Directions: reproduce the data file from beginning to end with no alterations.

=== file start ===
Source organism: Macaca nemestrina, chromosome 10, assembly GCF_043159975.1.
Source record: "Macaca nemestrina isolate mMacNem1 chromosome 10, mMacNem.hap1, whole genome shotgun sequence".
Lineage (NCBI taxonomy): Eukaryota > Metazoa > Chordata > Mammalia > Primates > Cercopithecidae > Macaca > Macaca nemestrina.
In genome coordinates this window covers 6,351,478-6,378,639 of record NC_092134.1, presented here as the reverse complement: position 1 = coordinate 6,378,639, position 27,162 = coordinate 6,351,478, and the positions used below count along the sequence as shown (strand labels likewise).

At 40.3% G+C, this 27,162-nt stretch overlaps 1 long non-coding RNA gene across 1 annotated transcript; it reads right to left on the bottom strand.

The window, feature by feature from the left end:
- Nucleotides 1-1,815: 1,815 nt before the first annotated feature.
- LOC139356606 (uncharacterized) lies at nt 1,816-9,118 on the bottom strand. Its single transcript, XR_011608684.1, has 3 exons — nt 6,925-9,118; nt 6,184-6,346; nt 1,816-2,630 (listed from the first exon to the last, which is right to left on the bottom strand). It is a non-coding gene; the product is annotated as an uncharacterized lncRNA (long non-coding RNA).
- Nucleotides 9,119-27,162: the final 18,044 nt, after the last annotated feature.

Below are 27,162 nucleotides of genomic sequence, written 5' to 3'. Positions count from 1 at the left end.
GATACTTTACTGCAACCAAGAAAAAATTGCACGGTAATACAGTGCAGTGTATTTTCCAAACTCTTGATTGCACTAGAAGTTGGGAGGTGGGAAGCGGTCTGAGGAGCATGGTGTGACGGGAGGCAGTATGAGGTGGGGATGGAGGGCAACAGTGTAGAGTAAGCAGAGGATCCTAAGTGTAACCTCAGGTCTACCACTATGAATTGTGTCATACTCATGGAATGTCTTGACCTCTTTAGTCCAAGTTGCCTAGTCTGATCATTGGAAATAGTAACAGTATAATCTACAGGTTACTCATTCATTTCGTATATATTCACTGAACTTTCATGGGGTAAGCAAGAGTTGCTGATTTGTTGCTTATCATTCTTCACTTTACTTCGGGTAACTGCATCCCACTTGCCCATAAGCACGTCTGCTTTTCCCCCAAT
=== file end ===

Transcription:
Source organism: Macaca nemestrina, chromosome 10, assembly GCF_043159975.1.
Source record: "Macaca nemestrina isolate mMacNem1 chromosome 10, mMacNem.hap1, whole genome shotgun sequence".
Lineage (NCBI taxonomy): Eukaryota > Metazoa > Chordata > Mammalia > Primates > Cercopithecidae > Macaca > Macaca nemestrina.
In genome coordinates this window covers 6,351,478-6,378,639 of record NC_092134.1, presented here as the reverse complement: position 1 = coordinate 6,378,639, position 27,162 = coordinate 6,351,478, and the positions used below count along the sequence as shown (strand labels likewise).

At 40.3% G+C, this 27,162-nt stretch overlaps 1 long non-coding RNA gene across 1 annotated transcript; it reads right to left on the bottom strand.

The window, feature by feature from the left end:
- Nucleotides 1-1,815: 1,815 nt before the first annotated feature.
- LOC139356606 (uncharacterized) lies at nt 1,816-9,118 on the bottom strand. Its single transcript, XR_011608684.1, has 3 exons — nt 6,925-9,118; nt 6,184-6,346; nt 1,816-2,630 (listed from the first exon to the last, which is right to left on the bottom strand). It is a non-coding gene; the product is annotated as an uncharacterized lncRNA (long non-coding RNA).
- Nucleotides 9,119-27,162: the final 18,044 nt, after the last annotated feature.

Below are 27,162 nucleotides of genomic sequence, written 5' to 3'. Positions count from 1 at the left end.
GATACTTTACTGCAACCAAGAAAAAATTGCACGGTAATACAGTGCAGTGTATTTTCCAAACTCTTGATTGCACTAGAAGTTGGGAGGTGGGAAGCGGTCTGAGGAGCATGGTGTGACGGGAGGCAGTATGAGGTGGGGATGGAGGGCAACAGTGTAGAGTAAGCAGAGGATCCTAAGTGTAACCTCAGGTCTACCACTATGAATTGTGTCATACTCATGGAATGTCTTGACCTCTTTAGTCCAAGTTGCCTAGTCTGATCATTGGAAATAGTAACAGTATAATCTACAGGTTACTCATTCATTTCGTATATATTCACTGAACTTTCATGGGGTAAGCAAGAGTTGCTGATTTGTTGCTTATCATTCTTCACTTTACTTCGGGTAACTGCATCCCACTTGCCCATAAGCACGTCTGCTTTTCCCCCAAT